“Benat (instead of Benard), I know that counseling is good but I don’t think this counseling will repair my war wounds, it will not resurrect my boy whose name is on the monument among the people brutally killed in Lukodi in 2004, and neither will it address the pain associated with guilt and humiliation brought by the rebels who slept with me like an animal in the bush. I will be happy when God answers my prayers to see Ongwen serving sentence and if he is not the one responsible, the same God should show us or report the person to ICC Court - but many people say that he is the one”.

Notwithstanding the existence of deeply divergent views among LRA victims and affected communities over forgiveness and prosecution, it is apparent that, for those who support prosecutions, the verdict offers potential psychological gains. For them, given the nature, magnitude and impacts of crimes committed in the region, impunity in this case would be seen as reinforcing the prevailing prevalence and magnitude of wartime trauma in northern Uganda.

“We can now sleep” was a common phrase uttered by victims from Lukodi after the declaration that Ongwen was responsible for 61 counts. To me, it reflected a mental satisfaction that doubled as a sleeping pill delivered as a by-product by the court to victims who had been grappling with sleeping problems and crime-induced nightmares. For them, sleeping peacefully when their justice dilemma remained unresolved was unimaginable. Equally, once the verdict was delivered, they could not miss the opportunity to share their happiness and thoughts about it.

Similarly, the reaction of people of Lukodi, many of whom are massacre survivors, seemed to reflect the common Christian phrase that “the truth will set you free”. They responded to the verdict by arguing that the ICC’s “fair judgement” will heal them and set them free from the bondage of physical war injuries, prolonged trauma, grief and psychological distress associated with gross human rights violations by the rebels of the Lord’s Resistance Army (LRA) under the command of Ongwen. Further, they expressed optimism that they would benefit from the ICC-ordered reparation and rehabilitation benefits for those people whose wellbeing has been constrained by the violations. This, therefore, will potentially promote and consolidate the psychological benefits arising from the ruling.

Is the ICC ruling a substitute or complementary to psychotherapy for victims of trauma in Northern Uganda?

I believe psychological recovery is a work in progress. The potential of courts to manage and even leverage any psychological gains attained from a particular verdict depends upon progressive use of multidimensional and multi-disciplinary approaches that touch the broad spectrum of impacts related to human rights violations, including their psychological/emotional, economic, political, religious and cultural dimensions.

Appropriate post-conflict trauma healing and rehabilitation can be envisioned in pragmatic efforts by different stakeholders to approach healing according to their mandate, expertise and ability as well as appropriate mainstreaming and integration of formal and informal mechanisms. While psychotherapy and psychiatric interventions are indispensable in their pursuit of critical specific healing and recovery-tailored objective(s), the psychological healing that is a by-product of other interventions such as legal remedy and livelihood support should be more proactively appraised. In short, the most effective remedies will require a range of stakeholders to walk with the victims throughout the pre- and post- verdict/punitive periods, and to follow-up on ICC remedy to victims of the crimes through the Trust Funds for Victims (TVC).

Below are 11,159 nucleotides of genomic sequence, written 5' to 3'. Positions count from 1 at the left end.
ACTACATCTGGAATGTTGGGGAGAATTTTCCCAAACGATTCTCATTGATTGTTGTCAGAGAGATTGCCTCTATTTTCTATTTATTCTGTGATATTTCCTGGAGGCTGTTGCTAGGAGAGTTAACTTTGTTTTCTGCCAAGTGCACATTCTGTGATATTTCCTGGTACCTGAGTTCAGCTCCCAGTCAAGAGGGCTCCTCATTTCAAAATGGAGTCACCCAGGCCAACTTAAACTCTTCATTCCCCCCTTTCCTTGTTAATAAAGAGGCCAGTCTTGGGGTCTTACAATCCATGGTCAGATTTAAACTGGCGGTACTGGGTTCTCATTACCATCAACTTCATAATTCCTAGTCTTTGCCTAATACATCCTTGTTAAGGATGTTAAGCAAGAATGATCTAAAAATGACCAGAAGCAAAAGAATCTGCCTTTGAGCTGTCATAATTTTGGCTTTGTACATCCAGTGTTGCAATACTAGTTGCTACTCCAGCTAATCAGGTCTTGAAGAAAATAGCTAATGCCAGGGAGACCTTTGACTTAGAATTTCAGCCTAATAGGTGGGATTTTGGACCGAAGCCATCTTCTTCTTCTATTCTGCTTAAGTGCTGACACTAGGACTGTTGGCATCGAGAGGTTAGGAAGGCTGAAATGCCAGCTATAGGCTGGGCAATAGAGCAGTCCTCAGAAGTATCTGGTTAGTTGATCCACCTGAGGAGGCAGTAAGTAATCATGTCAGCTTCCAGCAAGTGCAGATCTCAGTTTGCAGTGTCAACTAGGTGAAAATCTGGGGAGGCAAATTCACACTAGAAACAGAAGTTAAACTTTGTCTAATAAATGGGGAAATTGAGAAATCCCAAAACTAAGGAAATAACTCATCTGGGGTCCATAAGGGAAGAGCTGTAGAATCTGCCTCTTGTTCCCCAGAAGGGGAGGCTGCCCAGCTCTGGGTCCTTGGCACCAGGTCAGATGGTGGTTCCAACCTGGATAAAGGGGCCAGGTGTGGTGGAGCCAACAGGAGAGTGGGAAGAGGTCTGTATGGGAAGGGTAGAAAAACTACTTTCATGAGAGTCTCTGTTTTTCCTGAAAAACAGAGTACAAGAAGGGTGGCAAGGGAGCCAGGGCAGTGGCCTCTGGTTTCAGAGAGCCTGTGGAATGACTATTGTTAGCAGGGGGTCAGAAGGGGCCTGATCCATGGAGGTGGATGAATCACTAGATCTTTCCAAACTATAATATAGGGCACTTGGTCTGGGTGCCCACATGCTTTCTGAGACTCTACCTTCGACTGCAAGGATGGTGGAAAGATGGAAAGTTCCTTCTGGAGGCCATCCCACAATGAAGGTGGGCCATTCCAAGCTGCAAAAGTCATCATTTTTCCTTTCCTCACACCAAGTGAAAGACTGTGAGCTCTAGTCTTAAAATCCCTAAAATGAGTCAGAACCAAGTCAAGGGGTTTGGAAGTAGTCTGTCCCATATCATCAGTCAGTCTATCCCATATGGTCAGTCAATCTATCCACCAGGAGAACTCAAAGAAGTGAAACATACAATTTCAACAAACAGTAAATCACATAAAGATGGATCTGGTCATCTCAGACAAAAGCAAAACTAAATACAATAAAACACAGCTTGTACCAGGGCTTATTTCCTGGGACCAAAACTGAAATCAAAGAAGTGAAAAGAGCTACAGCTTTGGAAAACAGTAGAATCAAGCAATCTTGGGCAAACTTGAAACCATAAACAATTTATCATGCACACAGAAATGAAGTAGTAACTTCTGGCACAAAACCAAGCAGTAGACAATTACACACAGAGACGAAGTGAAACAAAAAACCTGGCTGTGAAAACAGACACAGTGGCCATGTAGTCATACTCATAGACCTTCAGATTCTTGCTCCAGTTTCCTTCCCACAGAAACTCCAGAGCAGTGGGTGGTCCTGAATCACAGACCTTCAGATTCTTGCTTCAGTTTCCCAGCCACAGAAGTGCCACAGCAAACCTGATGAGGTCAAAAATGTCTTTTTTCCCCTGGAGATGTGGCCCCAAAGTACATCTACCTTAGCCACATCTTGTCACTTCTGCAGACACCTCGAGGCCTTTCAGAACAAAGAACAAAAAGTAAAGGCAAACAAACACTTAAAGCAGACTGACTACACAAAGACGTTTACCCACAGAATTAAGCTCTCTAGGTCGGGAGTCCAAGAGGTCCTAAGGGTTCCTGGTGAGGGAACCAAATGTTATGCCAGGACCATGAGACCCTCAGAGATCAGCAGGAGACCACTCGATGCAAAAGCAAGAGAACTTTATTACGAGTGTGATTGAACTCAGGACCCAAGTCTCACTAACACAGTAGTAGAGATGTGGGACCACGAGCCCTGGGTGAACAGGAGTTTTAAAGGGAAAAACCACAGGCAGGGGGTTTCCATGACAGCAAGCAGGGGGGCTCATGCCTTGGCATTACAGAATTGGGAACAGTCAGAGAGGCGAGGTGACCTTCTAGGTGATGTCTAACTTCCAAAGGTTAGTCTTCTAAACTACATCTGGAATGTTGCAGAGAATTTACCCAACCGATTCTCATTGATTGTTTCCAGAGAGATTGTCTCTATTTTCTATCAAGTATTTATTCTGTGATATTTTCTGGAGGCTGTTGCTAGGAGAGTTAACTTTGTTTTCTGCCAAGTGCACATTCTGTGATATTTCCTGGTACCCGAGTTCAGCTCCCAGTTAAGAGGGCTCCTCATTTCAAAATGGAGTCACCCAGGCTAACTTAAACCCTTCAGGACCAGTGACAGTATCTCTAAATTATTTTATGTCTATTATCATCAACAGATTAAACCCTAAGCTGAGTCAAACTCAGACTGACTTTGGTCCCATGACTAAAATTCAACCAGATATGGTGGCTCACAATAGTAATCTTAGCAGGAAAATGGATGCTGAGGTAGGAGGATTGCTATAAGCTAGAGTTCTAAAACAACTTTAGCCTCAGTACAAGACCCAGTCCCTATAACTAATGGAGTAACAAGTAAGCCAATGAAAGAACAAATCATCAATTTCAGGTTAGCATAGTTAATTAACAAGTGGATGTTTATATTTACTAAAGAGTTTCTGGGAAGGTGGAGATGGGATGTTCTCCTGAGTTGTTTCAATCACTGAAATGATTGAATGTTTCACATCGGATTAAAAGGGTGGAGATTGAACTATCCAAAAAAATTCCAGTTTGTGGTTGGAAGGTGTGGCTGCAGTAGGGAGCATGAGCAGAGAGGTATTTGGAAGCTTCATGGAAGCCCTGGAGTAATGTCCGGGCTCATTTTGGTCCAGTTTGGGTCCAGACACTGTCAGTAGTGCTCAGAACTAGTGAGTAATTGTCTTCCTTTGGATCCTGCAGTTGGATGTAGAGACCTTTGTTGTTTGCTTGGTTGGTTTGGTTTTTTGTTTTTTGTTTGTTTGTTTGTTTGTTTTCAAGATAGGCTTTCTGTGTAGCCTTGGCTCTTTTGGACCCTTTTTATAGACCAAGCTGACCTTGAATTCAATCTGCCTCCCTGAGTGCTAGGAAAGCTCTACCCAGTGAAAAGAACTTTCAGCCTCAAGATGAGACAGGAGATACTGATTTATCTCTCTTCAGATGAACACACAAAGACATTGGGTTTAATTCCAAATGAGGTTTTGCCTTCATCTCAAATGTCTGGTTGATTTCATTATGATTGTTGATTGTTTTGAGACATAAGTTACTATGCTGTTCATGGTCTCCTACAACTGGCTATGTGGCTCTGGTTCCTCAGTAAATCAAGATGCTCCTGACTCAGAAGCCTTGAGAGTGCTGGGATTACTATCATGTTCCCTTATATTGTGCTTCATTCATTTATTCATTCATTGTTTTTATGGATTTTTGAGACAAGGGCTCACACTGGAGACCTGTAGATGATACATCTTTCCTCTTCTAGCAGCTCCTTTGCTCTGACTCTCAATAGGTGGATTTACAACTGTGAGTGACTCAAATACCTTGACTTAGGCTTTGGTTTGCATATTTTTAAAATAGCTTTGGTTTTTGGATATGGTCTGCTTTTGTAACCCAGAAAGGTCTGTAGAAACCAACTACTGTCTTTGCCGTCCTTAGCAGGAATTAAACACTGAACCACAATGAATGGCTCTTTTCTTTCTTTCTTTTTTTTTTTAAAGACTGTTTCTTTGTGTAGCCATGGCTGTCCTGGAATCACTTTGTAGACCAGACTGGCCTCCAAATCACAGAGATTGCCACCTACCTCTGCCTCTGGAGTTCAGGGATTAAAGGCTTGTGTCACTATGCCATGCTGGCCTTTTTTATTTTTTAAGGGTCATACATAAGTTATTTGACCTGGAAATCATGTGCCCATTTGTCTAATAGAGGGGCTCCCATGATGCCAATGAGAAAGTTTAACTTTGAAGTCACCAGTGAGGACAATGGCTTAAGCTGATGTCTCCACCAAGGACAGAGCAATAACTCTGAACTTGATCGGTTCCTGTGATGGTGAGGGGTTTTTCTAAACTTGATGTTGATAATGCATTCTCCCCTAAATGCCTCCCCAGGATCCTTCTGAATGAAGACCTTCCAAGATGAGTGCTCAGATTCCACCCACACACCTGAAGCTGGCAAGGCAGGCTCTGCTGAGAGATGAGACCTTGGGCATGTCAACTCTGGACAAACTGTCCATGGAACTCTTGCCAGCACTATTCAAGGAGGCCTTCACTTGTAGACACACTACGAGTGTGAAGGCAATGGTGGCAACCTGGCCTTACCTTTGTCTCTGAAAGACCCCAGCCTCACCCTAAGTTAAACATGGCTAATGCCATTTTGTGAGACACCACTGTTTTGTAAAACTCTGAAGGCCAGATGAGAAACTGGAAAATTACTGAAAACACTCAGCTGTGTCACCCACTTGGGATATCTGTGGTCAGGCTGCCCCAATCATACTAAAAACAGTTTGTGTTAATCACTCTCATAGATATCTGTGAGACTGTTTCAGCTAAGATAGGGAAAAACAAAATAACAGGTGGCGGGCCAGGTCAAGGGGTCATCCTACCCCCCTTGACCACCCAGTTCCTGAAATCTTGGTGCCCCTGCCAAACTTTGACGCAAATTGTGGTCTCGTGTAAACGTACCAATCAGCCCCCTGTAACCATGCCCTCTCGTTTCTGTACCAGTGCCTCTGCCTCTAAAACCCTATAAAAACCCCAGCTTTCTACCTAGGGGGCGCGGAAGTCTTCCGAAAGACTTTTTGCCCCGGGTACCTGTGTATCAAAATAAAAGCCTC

Take-home from the process - building for the future!

The ambiguities involved in the prosecution of a former child soldier (abductee) need further analysis and comprehension by the legal regime. This will help ensure that people who are pro-Ongwen and who see forgiveness, Amnesty or a lenient sentence as more appropriate, are also accommodated in the psychological recovery process.

Given that formal courts are structured around a win-lose structure (for criminal cases), it is important to embrace victim protection not from only a legal angle but also from a more psychological point of view. This requires the help of psychosocial and mental health professionals deployed specifically to aid throughout and after the court process to ensure that victims and witnesses are involved all through the process and psychologically prepared to face the reality of the court ruling, whichever way it falls. This will help them learn to control and manage their excitements, expectations and hopes in a manner that will protect them from eventual shocks, re-traumatization, possible self-harm, aggression or over excitement and its possible negative resultant consequences. This is particularly the case if there are appeal applications that could result in court overturning the first verdict, as happened in the case of Jean-Pierre Bemba.

The judgement should set a precedent for combating impunity and promotion of human rights protection as well as respect for the laws of war. Further, the court should clarify and allay fears among formerly abducted people about any future potential collective prosecution. It should encourage proper rehabilitation, reintegration and demilitarization of minds and behaviors for peaceful co-existence, and lasting enjoyment of Amnesty given by the Ugandan Government. I believe that the trial will contribute substantially to promoting trust and hope in the formal justice processes at local and international levels so that people begin to appreciate legal redress for justice concerns beyond wartime injustices.

By Okot Benard Kasozi, Senior Psychosocial Research and Advocacy, under Conflict, Transitional Justice & Governance (CTJG) Programme, Refugee Law Project, Gulu Field Office
This email address is being protected from spambots. You need JavaScript enabled to view it./okotbkasozi&gmail.com